No one expects their adult children to wash their hands of their parents, breaking all contact as if they never existed. How to make sense and move on from this very unfortunate situation.

I was given a copy of the book, Done With The Crying by Sheri McGregor, M.A., to read and write a review. The opinions that follow are my own.

When I was asked to read and review, Done With Crying, I have to admit that I was not familiar with the situation of where adult children will just out of the blue announce that they are through with their parents and don’t want any future contact with them. Apparently, this occurrence isn’t by children who were abused, abandoned, or shunned. It is done by children who for the most part, had been nurtured and loved their entire life by devoted parents.

My first reaction was, “Who would do this?” Apparently, according to the book, there are enough estranged adult children to make this a real issue that leave parents, especially mothers, distraught, confused, and lost.

What gives this book credibility is that the author, Sheri McGregor, knows firsthand about this situation: her adult son rejected her, her husband, and his four siblings, when he was in his twenties. It was devastating for all of them but especially for Sheri—the one who gave birth and her unconditional love and attention in raising her son. As she writes in the introduction, “I’m a loving parent like you. A mother who knows the pain of an adult child’s estrangement—the horrible shock that wrings you dry, triggers denial, blame, and even shame.”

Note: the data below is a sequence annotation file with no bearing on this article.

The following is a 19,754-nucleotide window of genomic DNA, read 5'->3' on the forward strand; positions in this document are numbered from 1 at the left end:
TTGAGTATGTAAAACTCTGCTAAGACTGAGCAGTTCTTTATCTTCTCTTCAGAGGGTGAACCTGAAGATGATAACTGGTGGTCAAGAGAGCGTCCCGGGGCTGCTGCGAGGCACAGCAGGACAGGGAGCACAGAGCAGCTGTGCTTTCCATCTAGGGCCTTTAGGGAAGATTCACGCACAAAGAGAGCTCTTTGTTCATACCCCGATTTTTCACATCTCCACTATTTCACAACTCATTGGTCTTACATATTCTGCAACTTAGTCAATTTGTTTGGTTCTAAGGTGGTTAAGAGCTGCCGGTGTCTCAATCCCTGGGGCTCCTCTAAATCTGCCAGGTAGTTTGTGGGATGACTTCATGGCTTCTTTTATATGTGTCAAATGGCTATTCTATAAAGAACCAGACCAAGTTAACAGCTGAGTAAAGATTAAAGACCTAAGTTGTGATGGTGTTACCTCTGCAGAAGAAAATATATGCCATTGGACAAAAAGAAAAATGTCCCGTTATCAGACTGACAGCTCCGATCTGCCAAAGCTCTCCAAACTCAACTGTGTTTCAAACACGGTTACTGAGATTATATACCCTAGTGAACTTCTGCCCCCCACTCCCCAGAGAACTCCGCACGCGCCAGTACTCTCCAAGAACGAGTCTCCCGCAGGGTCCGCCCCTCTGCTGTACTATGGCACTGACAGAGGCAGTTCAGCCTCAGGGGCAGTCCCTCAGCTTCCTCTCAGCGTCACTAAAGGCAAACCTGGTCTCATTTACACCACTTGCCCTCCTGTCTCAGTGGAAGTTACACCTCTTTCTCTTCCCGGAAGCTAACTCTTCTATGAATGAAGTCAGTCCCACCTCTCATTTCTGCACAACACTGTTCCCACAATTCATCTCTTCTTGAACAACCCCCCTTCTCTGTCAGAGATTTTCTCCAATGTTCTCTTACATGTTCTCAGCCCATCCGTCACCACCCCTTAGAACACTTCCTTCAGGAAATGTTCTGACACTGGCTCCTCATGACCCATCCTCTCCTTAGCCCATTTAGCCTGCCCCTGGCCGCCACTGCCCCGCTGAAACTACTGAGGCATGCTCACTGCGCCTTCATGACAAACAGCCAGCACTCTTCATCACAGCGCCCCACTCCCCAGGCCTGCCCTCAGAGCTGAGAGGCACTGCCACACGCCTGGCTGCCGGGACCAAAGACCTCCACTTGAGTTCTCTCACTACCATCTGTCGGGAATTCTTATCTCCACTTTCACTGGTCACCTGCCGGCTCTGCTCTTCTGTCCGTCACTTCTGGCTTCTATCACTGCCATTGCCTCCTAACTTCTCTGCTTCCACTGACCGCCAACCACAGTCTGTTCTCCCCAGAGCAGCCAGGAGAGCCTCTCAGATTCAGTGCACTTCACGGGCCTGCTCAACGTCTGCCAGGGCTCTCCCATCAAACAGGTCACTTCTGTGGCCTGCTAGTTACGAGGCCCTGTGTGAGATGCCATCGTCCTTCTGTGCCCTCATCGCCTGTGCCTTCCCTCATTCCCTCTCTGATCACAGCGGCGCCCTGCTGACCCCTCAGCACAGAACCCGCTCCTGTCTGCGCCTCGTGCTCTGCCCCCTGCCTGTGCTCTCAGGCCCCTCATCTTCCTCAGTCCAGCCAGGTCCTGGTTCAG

In Done With Crying, McGregor has turned what she has learned and endured through this ordeal into a self-help book for other mothers who find themselves in this situation. She shares what she has researched, numerous interviews with mothers of estranged adult children, and her own experiences to provide ways to cope with the present and move on to a more productive future.

The book is also a workbook for the reader, giving concrete steps to journal, reflect, and create action steps to put the information to immediate use. This is the part I found especially valuable. It is one thing to read about the situation you are in and be told what can be done. How much more effective to be challenged to face real feelings and develop an individualized plan to meet those challenges head on.

Not only does McGregor encourage the reader to write down their thoughts as they go through the various exercises, she also suggests they read their responses out loud to stimulate the areas of the brain associated with language and speech, deactivating the areas of the brain associated with pain.

I found the book to well organized and very supportive of parents who are dealing with estranged adult children. It begins with explaining the situation and coming to terms with it, how to find support, and then best of all, how to move forward for a more productive and resilient life. While mothers and fathers will never be able to forget their children who consciously decided to leave them, McGregor gives parents hope for being able to move on and not be held emotional prisoners for the rest of their lives. Her final advice to the readers of her book, after they have faced their dilemma head on and have reflected in the workbook pages, is to “Look forward…let go of the bad and leave it behind…Reach for your life. Embrace it. There is sunlight ahead.”

That’s great encouragement not only for parents of estranged adult children but for anyone going through difficult trials in their life.

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